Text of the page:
Genre Index


Tales from the Crypt, 1972. Directed by Freddie Francis. Ralph Richardson, Peter Cushing, Ian Hendry, Joan Collins, Nigel Patrick, Roy Dotrice, Barbara Murray, Richard Greene, Patrick Magee, Robin Phillips.

Synopsis: Five strangers on a tour of medieval catacombs lose there way and encounter a strange robed figure who tells each of them a story. The first story involves a woman who murders her husband on a Christmas eve on which a maniac dressed as Santa has escaped from the asylum for the criminally insane.In the second, an absconding husband survives a horrifying car crash only to find the world--and his place in it--greatly changed. In the third, a young man who thinks his kindly old neighbor and his dogs are driving down his property values contrives to torment him as a way of convincing him to leave the neighborhood; the old man dies instead, but wreaks a ghastly revenge from beyond the grave. In the fourth, a businessman on the brink of financial ruin and his wife make three wishes on a magical chinese statue; it's not a monkey's paw, they note, so if they are careful....And in the fifth story, the new head of a home for the blind pinches pennies and abuses his position, only to find that his charges are not so helpless as he had surmised; they contrive a horrifying comeupance for him....

Playing the notes, missing the music: The dominant characteristic of the old E.C. Comics from the 1950s--upon which this film is based--is not, as has often been said, their surprisingly graphic violence, nor is it their obsession with bad characters getting their just desserts. It is, rather, the outright glee with which they indulged themselves. As one is reading, say, "...And All Through the House" (one of the stories adapted herein), you can almost hear the wicked chuckle of Al Feldstein and Jack Davis. In general, this first Amicus anthology of E.C. Comics tales is in tune with the graphic violence (the violence in "Wish You Were Here"--the fourth story here--is particularly revolting), and it certainly has a feeling for "just desserts" (witness the ghastly predicament at the end of "Blind Alleys," this film's capper). But it misses the glee. The overall atmosphere is glum, with a uniquely British seriousness of purpose. "...And All through the House" as one finds it on the printed page has a magnificent punchline, a punchline omitted by the makers of this film. In comparison, the later HBO series opened with an adaptation of the same story, gave its maniacal Santa back his ax (he's a strangler in the Amicus movie), and gave him his one unforgettable line of dialogue. That project captured the glee. This one does not.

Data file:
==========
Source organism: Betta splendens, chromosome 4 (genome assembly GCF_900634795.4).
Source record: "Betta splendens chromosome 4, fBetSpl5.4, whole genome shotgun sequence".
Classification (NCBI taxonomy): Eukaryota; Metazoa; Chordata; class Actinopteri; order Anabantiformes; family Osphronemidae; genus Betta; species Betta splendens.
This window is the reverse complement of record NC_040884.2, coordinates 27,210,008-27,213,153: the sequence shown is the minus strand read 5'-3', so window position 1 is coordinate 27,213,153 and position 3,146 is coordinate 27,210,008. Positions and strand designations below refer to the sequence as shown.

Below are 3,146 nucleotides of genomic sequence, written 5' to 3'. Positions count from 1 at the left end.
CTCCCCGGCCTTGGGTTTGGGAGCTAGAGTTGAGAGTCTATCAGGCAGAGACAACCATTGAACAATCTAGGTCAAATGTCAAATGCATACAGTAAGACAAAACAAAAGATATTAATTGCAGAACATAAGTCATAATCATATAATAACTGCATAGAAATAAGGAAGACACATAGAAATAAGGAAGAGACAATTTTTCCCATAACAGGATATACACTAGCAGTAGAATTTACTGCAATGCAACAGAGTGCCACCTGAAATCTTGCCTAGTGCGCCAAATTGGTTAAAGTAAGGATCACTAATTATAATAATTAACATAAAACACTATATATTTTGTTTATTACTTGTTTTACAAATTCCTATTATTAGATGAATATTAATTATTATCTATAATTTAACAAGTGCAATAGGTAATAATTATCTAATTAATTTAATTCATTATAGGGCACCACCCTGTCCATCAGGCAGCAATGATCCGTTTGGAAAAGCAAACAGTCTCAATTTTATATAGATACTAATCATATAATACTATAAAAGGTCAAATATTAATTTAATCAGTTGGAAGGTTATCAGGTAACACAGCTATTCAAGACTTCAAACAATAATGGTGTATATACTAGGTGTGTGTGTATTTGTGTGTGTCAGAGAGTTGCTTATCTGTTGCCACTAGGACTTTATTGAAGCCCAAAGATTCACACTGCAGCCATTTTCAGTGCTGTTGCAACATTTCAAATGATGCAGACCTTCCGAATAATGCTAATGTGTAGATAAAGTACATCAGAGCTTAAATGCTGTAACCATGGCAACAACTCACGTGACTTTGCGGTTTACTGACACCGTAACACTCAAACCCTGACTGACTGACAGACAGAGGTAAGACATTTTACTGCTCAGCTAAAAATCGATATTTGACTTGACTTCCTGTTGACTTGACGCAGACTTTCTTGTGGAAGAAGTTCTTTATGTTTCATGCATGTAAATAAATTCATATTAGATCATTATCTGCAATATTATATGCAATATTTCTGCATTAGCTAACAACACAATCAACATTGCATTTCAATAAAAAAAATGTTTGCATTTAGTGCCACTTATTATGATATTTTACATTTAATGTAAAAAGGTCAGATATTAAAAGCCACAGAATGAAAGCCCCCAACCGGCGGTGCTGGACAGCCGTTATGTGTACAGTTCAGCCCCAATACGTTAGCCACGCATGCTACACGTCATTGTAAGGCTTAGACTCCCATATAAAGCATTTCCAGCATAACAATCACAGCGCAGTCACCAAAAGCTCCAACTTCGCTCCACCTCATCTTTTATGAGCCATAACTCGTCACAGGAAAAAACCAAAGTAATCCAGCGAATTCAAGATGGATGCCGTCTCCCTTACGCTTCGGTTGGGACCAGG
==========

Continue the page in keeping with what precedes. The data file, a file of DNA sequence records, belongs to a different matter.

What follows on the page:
It would be easy to blame this on director Freddie Francis, though I suspect the source for most of the film's stick in the mud tone is actually Ralph Richardson. Richardson is one of the great Shakespearean actors of the 20th century, gifted with a voice filled with gravitas and high purpose. He's woefully miscast as The Crypt Keeper. Not once does he even attempt The Crypt Keeper's signature chuckle, nor does he ever string more than three or four sentences together. Mainly he glares at our quintet of...victims...and says things like "you'll see" when pressed on who he is. This is the first project in which The Crypt Keeper himself is upstaged by the stories he tells.

Mix and Match: There are two traditions in anthologies: the first holds that you put your best stories at the beginning and the end. This is the Sam Arkoff school of filmmaking, in which the first reel and the last reel have to be good and the middle doesn't matter. The second frontloads all the weakest material at the start so that the anthology builds to a climax of sorts. This is the path taken by Tales from the Crypt. The opening story, "...And All Through the House" can claim to be the founder of the killer Santa sub-genre, though it's not very good. Joan Collins is game as the woman who kills her husband, but Santa is barely on screen. And, as I have said, the segment voids the source material's punch line. The second story, "Reflection on Death" is moderately better, but suffers for its over-familiarity. The point of view of the story gives it away too early and the attempt at a twist at the end doesn't work at all. The third story, "Poetic Justice," is where the movie hits its stride...